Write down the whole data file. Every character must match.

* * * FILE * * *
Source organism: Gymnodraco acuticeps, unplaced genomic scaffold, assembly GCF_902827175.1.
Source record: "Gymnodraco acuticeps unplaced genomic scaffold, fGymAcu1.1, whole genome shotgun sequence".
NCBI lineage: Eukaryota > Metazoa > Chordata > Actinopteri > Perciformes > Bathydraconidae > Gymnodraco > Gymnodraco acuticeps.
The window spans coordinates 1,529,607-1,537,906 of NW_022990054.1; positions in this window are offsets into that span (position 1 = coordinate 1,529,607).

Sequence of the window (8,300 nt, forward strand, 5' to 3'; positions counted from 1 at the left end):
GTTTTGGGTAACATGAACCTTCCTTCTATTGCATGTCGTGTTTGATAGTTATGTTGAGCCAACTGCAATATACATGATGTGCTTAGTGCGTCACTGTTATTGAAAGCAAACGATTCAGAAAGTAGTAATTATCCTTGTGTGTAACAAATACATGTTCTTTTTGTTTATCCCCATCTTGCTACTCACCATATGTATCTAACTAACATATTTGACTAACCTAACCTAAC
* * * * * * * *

Source organism: Gymnodraco acuticeps, unplaced genomic scaffold, assembly GCF_902827175.1.
Source record: "Gymnodraco acuticeps unplaced genomic scaffold, fGymAcu1.1, whole genome shotgun sequence".
NCBI lineage: Eukaryota > Metazoa > Chordata > Actinopteri > Perciformes > Bathydraconidae > Gymnodraco > Gymnodraco acuticeps.
The window spans coordinates 1,529,607-1,537,906 of NW_022990054.1; positions in this window are offsets into that span (position 1 = coordinate 1,529,607).

Sequence of the window (8,300 nt, forward strand, 5' to 3'; positions counted from 1 at the left end):
GTTTTGGGTAACATGAACCTTCCTTCTATTGCATGTCGTGTTTGATAGTTATGTTGAGCCAACTGCAATATACATGATGTGCTTAGTGCGTCACTGTTATTGAAAGCAAACGATTCAGAAAGTAGTAATTATCCTTGTGTGTAACAAATACATGTTCTTTTTGTTTATCCCCATCTTGCTACTCACCATATGTATCTAACTAACATATTTGACTAACCTAACCTAAC